`` Hyperesthesia, Or, The Sensual Logic Of Late Capitalism ``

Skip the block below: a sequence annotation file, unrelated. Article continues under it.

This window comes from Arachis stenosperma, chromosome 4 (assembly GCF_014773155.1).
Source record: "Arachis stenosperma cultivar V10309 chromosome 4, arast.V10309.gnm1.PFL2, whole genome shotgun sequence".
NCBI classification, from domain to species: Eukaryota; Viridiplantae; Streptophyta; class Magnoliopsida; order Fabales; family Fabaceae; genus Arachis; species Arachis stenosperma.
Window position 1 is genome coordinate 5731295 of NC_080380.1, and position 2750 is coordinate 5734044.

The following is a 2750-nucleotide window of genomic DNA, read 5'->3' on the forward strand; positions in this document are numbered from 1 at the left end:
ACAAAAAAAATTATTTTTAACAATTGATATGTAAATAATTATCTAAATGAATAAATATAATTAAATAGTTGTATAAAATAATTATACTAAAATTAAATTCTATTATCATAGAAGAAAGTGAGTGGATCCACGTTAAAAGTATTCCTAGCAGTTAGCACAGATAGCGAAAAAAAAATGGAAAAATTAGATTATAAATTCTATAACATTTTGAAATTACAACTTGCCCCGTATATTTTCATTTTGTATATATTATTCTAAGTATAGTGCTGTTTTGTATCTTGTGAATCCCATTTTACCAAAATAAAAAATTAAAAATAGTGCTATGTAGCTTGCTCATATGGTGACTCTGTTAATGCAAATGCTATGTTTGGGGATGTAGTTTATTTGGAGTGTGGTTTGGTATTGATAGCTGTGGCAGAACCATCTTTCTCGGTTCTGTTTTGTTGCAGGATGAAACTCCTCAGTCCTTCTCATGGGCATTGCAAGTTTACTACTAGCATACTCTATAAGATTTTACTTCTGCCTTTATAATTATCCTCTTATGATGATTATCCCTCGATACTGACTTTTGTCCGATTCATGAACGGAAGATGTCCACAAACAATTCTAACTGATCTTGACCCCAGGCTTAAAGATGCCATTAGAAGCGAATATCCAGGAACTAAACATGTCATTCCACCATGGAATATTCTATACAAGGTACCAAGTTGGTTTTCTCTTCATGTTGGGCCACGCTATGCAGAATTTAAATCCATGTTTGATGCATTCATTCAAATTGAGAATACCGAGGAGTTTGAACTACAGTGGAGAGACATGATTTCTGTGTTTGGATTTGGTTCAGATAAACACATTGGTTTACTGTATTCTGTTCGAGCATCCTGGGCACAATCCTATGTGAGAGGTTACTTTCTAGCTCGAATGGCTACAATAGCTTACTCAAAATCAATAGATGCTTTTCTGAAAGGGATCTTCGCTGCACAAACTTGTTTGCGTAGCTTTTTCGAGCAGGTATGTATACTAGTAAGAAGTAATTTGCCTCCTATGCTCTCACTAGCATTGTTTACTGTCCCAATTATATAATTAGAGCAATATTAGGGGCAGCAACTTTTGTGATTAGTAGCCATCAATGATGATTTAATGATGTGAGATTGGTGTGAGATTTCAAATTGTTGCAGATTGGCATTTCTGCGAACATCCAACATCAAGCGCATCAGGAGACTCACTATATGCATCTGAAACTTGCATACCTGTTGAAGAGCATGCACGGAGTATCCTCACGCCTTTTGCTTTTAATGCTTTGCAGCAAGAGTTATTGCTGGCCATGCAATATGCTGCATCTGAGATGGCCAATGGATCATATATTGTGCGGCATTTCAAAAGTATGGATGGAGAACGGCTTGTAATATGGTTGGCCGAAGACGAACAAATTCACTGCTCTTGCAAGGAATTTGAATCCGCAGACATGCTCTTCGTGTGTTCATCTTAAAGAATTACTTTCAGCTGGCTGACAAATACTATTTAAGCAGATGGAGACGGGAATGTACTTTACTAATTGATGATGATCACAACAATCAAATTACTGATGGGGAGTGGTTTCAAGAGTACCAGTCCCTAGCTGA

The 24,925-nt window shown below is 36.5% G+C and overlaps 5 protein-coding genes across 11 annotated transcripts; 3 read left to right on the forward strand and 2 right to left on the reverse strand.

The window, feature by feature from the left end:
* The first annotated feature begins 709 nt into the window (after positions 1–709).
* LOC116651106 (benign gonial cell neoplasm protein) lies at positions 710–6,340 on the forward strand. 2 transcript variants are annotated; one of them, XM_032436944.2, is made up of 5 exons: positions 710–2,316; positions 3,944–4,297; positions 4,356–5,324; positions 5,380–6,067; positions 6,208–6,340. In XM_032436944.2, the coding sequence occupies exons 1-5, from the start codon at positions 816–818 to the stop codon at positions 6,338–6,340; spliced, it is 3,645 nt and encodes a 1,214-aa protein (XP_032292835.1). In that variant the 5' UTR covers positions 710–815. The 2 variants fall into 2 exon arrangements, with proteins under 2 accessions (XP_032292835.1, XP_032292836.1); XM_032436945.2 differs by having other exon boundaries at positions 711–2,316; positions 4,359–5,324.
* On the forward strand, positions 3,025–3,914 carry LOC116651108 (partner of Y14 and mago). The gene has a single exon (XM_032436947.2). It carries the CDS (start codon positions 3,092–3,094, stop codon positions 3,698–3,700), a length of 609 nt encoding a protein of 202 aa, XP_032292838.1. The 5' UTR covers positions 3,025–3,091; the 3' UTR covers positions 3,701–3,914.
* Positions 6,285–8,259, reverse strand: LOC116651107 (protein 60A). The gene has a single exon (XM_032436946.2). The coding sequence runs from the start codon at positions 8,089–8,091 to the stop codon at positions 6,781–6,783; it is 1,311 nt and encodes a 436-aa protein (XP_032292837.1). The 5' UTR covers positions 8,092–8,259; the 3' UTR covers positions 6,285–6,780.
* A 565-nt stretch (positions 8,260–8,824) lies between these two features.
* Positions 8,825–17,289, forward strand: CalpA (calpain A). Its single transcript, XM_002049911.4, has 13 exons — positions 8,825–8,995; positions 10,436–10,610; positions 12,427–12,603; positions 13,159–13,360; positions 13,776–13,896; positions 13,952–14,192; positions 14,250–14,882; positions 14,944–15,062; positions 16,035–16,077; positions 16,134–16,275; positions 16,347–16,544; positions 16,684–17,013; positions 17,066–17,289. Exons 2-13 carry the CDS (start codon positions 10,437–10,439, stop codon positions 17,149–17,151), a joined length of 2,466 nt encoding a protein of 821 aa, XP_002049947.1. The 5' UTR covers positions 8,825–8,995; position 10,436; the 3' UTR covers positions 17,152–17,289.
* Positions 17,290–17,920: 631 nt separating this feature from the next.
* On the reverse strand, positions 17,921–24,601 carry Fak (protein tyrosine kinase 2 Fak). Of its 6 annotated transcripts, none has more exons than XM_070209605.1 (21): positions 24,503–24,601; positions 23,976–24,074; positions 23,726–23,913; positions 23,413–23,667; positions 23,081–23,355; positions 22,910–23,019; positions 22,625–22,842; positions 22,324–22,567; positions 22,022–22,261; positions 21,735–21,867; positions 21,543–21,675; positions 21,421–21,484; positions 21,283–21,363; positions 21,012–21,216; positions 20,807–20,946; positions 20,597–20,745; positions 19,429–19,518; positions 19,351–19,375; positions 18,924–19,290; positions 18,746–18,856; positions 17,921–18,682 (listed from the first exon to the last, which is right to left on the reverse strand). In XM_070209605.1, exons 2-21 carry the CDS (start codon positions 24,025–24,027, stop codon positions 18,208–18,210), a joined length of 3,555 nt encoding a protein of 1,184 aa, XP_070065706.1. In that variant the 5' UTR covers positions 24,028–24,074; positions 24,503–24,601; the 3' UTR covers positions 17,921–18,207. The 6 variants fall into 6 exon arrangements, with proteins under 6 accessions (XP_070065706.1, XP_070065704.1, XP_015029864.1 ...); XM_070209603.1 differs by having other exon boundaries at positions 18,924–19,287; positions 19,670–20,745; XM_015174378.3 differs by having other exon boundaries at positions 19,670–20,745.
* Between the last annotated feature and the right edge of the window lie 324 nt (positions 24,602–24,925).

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Often times, our senses can trigger memories that are hidden in the crevices throughout our brain. The smell of fresh linen can activate a childhood memory of playing in the backyard while a parent hangs wet laundry on a clothesline. The taste of gingerbread ice-cream can awaken a memory of visiting grandma’s house. The sight of purple daisies can arouse a memory of attending a wedding decorated with purple daisies. Senses stimulate our memories because according to cultural anthropologist Constance Classen, “senses themselves may each be linked with different trains of associations” (Classen 1997: 401). Because of this link, senses and memories have an interwoven relationship. Furthermore, some consumer capitalists have exploited this interrelationship to profit themselves. In David Howes’ article, “HYPERESTHESIA, or, The Sensual Logic of Late Capitalism,” Howes explains how capitalists today are focusing on multisensory marketing to fully evoke a sensual experience when one walks into a store or passes by a product (Howes 2005: 298) . This way, the shopper will be more alert and therefore, be more inclined to purchase goods. This phenomenon is known as hyperesthesia, which is the heightened experience of senses. This experience fully engulfs one’s sight, smell, hearing, taste, or touch, which can cause an overwhelming yet unforgettable sensation. Some critics have viewed this hypersensuality as an excessive notion to seduce consumers into purchasing goods; however others

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